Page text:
Vegalta Sendai

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Vegalta Sendai
Logo
Full name Vegalta Sendai
Nickname(s) Vegalta
Founded 1988; 26 years ago (1988)
Ground Yurtec Stadium Sendai
Izumi-ku, Sendai
Ground Capacity 19,694
Chairman Shirahata Yoichi
Manager Susumu Watanabe
League J. League Division 1
2014 14th
Current season

Vegalta Sendai (ベガルタ仙台 Begaruta Sendai?) is a Japanese professional football club, currently playing in J. League Division 1. The team is located in Sendai, Miyagi Prefecture. Their home stadium is Yurtec Stadium Sendai, in Izumi-ku, Sendai, although a few home games have also been played at nearby Miyagi Stadium.

History[edit]

Founded in 1988 as Tohoku Electric Power Co., Inc. Soccer Club, Vegalta joined the J-League in 1999 after playing a few years in the JFL, with the nickname Brummell Sendai, to which they had been promoted in 1995 from the Tohoku Regional League. When joining the J-League, the name Vegalta was chosen as a homage to the famous Tanabata festival in Sendai. The names of the two celestial stars of the Tanabata legend, Vega and Altair were combined to form Vegalta.

They were first promoted to the top flight in 2002, but went back down the following season. They were promoted again for the 2010 season.

In 2011, despite the earthquake and tsunami, they achieved their highest position up to that time, 4th place in the top division. In 2012, despite leading the table for most of the season, Sanfrecce Hiroshima's challenge proved too strong, and losing the penultimate week game to relegation battler Albirex Niigata cost them the title, rendering them second place winners, their highest position in history.

Honours[edit]

Supporters and rivalries[edit]

Like most football clubs, Sendai's fans are to be heard singing and dancing throughout the match; but, most of the songs used by fans of other clubs are eschewed in favor of a more eclectic set. The club's theme, sung before every game, is Take Me Home, Country Roads, while during the game altered lyrics are sung to the tunes of The Lambrusco Kid by the Toy Dolls, Blitzkrieg Bop, and other songs by KISS and Twisted Sister.

Vegalta's traditional rivals are Montedio Yamagata from Yamagata Prefecture. The two have been rivals since meeting in the Tohoku Football League in 1991.

Current players[edit]

As of 29 August, 2014. Note: Flags indicate national team as defined under FIFA eligibility rules. Players may hold more than one non-FIFA nationality.

No. Position Player
1 Japan GK Shigeru Sakurai
2 Japan DF Jiro Kamata
3 Japan DF Kodai Watanabe
4 Japan DF Koji Hachisuka
5 Japan DF Naoki Ishikawa
6 Japan DF Makoto Kakuda
8 Japan MF Takuya Nozawa
9 Japan FW Takayuki Nakahara
10 North Korea MF Ryang Yong-Gi
11 Japan MF Yoshiaki Ota
13 Japan FW Atsushi Yanagisawa
14 Japan MF Hayato Sasaki
15 Japan DF Norio Suzuki
16 Japan GK Daniel Schmidt
17 Japan MF Shingo Tomita
No. Position Player
18 Brazil FW Wilson
19 Japan FW Yuki Muto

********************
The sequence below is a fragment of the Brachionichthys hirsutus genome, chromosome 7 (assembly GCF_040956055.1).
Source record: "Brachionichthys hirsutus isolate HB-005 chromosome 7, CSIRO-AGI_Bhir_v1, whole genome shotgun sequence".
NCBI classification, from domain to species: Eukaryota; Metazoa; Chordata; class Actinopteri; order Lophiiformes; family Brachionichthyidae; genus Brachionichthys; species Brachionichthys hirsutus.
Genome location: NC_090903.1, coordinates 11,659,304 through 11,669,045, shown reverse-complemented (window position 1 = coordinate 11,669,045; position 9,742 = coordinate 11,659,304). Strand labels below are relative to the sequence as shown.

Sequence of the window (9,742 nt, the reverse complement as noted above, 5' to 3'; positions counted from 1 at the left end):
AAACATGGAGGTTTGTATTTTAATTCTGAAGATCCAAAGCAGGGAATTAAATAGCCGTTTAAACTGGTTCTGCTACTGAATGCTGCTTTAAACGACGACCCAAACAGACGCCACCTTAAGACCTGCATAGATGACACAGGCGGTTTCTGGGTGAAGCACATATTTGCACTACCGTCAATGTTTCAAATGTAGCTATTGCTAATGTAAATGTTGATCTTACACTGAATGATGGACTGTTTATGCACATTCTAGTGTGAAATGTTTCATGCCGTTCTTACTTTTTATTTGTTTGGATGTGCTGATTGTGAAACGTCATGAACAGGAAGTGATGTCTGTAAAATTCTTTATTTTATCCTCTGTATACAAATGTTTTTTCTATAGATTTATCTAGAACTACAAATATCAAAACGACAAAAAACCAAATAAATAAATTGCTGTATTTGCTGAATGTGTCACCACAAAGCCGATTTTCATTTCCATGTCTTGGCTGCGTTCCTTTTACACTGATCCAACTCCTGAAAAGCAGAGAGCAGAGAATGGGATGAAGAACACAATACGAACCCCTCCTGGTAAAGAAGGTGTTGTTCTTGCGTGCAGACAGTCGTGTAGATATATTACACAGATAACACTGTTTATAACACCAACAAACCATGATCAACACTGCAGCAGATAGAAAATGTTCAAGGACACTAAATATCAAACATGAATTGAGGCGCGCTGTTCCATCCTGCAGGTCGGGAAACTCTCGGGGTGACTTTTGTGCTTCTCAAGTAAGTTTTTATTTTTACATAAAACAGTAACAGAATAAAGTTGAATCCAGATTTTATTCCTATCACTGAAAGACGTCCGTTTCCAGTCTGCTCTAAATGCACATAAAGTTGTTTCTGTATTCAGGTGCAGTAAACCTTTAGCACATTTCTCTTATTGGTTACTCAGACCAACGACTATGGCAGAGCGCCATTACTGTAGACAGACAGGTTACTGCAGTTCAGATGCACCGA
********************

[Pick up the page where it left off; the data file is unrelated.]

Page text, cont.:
20 Japan MF Kohei Hattanda (on loan from Shimizu S-Pulse)
21 Japan GK Kentaro Seki
23 Japan DF Hiroshi Futami
24 Japan FW Shingo Akamine
25 Japan MF Naoki Sugai
26 Japan MF Keita Fujimura
27 Japan MF Takuya Takei
29 Japan DF Taikai Uemoto
33 Japan DF Hironori Ishikawa (on loan from Sanfrecce Hiroshima)
34 Brazil MF Ramon Lopes
36 Japan DF Kazuhiro Murakami (on loan from Omiya Ardija)

Out on loan[edit]

Note: Flags indicate national team as defined under FIFA eligibility rules. Players may hold more than one non-FIFA nationality.

No. Position Player
Japan GK Satoshi Ishikawa (at Blaublitz Akita)
Japan DF Keisuke Harada (at Machida Zelvia)
Japan MF Hiroaki Okuno (at V-Varen Nagasaki)
Japan FW Hiroki Yamamoto (at Matsumoto Yamaga FC)

Managers[edit]

Manager Nat. Tenure
Takekazu Suzuki  Japan 1995
Choei Sato  Japan 1996
Branko Elsner  Slovenia Feb 1, 1997–Dec 31, 1997
Milos Rus  Slovenia 1997
Toshiya Miura  Japan Feb 1, 1997–Dec 31, 1997
Takekazu Suzuki  Japan 1998–99
Hidehiko Shimizu  Japan 1999–03
Hajime Ishii  Japan 2003
Zdenko Verdenik  Slovenia Sept 21, 2003–Dec 31, 2004
Satoshi Tsunami  Japan Jan 1, 2005–Dec 31, 2005
Joel Santana  Brazil Dec 1, 2005–Dec 31, 2006
Tatsuya Mochizuki  Japan Jan 1, 2007–Dec 31, 2007
Makoto Teguramori  Japan Feb 1, 2008–Nov 14, 2013
Graham Arnold  Australia Nov 14, 2013–April 9, 2014
Susumu Watanabe  Japan April 10, 2014–

Season results[edit]

Season League Standing Points Wins Losses Ties Attendance
1995 JFL 15(16) 27 9 21 0
1996 JFL 6(16) 56 18 12 0
1997 JFL 8(16) 40 15 15 0
1998 JFL 7(16) 43 18 12 0
1999 J2 9(10) 31 10 22 4 134,462
2000 J2 5(11) 55 19 19 2 177,967
2001 J2 2(12) 83 27 12 5 308,243
2002 J1 (stage1) 9(16) 20 7 8 0
J1 (stage2) 15(16) 12 4 10 1
J1 (season) 13(16) 32 11 18 1 327,925
2003 J1 (stage1) 15(16) 12 3 9 3
J1 (stage2) 15(16) 12 2 6 7
J1 (season) 15(16) 24 5 15 10 325,621
2004 J2 6(12) 59 15 15 14 356,359
2005 J2 4(12) 68 19 14 11 350,544
2006 J2 5(13) 77 21 13 14 346,868
2007 J2 4(13) 83 24 11 13 352,432
2008 J2 3(15) 70 18 16 8 295,679
2009 J2 1(18) 106 32 9 10 336,719
2010 J1 14(18) 39 10 9 15 294,644
2011 J1 4(18) 56 14 6 14 266,144
2012 J1 2(18) 57 15 7 12 282,200


Finances[edit]

Despite leading J2 in attendance for the past three years, the club has struggled financially since being relegated from J1. In 2005, the team ran a deficit of 163 million yen, the only year since joining the J. League that they failed to turn a profit.[1] Up until the closing date of the 2006 season (January 31, 2007), the team was projecting a 150 million yen deficit.[2] However, the transfer fee for Borges was enough to drive them into the black for the season. The total profit in 2006 was 27 million yen.[3]

Season Income Expenses
1999 599 578
2000 763 751
2001 1021 998
2002 2152 1950
2003 2348 2211
2004 2110 2103
2005 1787 1950
2006 TBD TBD
in million yen

References[edit]

  1. ^ Kahoku Shimpō (河北新報); December 24, 2006
  2. ^ Team Profile - Vegalta Sendai
  3. ^ Kahoku Shimpō (河北新報); April 11, 2007

External links[edit]